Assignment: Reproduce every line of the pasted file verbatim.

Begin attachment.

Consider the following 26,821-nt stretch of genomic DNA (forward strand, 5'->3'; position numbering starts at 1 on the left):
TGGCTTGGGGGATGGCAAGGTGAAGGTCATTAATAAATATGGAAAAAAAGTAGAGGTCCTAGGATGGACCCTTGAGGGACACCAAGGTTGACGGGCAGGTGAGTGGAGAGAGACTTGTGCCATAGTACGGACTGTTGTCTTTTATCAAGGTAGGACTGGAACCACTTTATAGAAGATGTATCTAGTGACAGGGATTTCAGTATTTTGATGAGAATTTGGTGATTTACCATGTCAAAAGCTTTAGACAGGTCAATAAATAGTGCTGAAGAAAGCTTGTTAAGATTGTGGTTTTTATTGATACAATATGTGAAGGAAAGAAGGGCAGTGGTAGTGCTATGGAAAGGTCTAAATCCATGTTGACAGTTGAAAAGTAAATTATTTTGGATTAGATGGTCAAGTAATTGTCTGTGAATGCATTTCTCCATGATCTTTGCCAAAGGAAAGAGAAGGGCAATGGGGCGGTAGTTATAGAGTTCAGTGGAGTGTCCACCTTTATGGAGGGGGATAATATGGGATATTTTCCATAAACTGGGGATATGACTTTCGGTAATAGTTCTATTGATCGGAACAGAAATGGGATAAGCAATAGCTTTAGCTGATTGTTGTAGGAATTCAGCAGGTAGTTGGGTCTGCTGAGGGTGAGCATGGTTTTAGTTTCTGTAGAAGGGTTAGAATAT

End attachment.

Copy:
Consider the following 26,821-nt stretch of genomic DNA (forward strand, 5'->3'; position numbering starts at 1 on the left):
TGGCTTGGGGGATGGCAAGGTGAAGGTCATTAATAAATATGGAAAAAAAGTAGAGGTCCTAGGATGGACCCTTGAGGGACACCAAGGTTGACGGGCAGGTGAGTGGAGAGAGACTTGTGCCATAGTACGGACTGTTGTCTTTTATCAAGGTAGGACTGGAACCACTTTATAGAAGATGTATCTAGTGACAGGGATTTCAGTATTTTGATGAGAATTTGGTGATTTACCATGTCAAAAGCTTTAGACAGGTCAATAAATAGTGCTGAAGAAAGCTTGTTAAGATTGTGGTTTTTATTGATACAATATGTGAAGGAAAGAAGGGCAGTGGTAGTGCTATGGAAAGGTCTAAATCCATGTTGACAGTTGAAAAGTAAATTATTTTGGATTAGATGGTCAAGTAATTGTCTGTGAATGCATTTCTCCATGATCTTTGCCAAAGGAAAGAGAAGGGCAATGGGGCGGTAGTTATAGAGTTCAGTGGAGTGTCCACCTTTATGGAGGGGGATAATATGGGATATTTTCCATAAACTGGGGATATGACTTTCGGTAATAGTTCTATTGATCGGAACAGAAATGGGATAAGCAATAGCTTTAGCTGATTGTTGTAGGAATTCAGCAGGTAGTTGGGTCTGCTGAGGGTGAGCATGGTTTTAGTTTCTGTAGAAGGGTTAGAATAT